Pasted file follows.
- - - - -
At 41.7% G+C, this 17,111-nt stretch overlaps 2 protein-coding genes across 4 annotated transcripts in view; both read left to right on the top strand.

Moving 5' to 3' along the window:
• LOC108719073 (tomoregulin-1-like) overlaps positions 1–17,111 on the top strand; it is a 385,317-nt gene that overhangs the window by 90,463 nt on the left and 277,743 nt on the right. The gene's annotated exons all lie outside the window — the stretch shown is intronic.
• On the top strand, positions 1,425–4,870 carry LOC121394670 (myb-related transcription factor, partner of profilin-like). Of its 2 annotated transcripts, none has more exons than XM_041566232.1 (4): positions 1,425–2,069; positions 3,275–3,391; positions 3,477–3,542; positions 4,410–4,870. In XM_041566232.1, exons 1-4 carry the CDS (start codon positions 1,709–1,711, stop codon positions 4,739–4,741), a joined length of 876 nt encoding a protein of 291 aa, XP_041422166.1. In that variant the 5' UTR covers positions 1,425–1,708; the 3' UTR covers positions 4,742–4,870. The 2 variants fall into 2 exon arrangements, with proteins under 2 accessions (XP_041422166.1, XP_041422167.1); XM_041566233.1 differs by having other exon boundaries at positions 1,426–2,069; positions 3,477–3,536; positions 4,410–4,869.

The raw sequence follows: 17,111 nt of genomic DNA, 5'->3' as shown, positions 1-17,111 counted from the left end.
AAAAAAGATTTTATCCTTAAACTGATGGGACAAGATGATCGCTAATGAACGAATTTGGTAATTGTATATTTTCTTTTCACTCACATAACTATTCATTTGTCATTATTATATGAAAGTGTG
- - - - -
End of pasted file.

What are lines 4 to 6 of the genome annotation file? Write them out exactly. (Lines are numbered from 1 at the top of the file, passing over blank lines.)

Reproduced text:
• On the top strand, positions 1,425–4,870 carry LOC121394670 (myb-related transcription factor, partner of profilin-like). Of its 2 annotated transcripts, none has more exons than XM_041566232.1 (4): positions 1,425–2,069; positions 3,275–3,391; positions 3,477–3,542; positions 4,410–4,870. In XM_041566232.1, exons 1-4 carry the CDS (start codon positions 1,709–1,711, stop codon positions 4,739–4,741), a joined length of 876 nt encoding a protein of 291 aa, XP_041422166.1. In that variant the 5' UTR covers positions 1,425–1,708; the 3' UTR covers positions 4,742–4,870. The 2 variants fall into 2 exon arrangements, with proteins under 2 accessions (XP_041422166.1, XP_041422167.1); XM_041566233.1 differs by having other exon boundaries at positions 1,426–2,069; positions 3,477–3,536; positions 4,410–4,869.

The raw sequence follows: 17,111 nt of genomic DNA, 5'->3' as shown, positions 1-17,111 counted from the left end.
AAAAAAGATTTTATCCTTAAACTGATGGGACAAGATGATCGCTAATGAACGAATTTGGTAATTGTATATTTTCTTTTCACTCACATAACTATTCATTTGTCATTATTATATGAAAGTGTG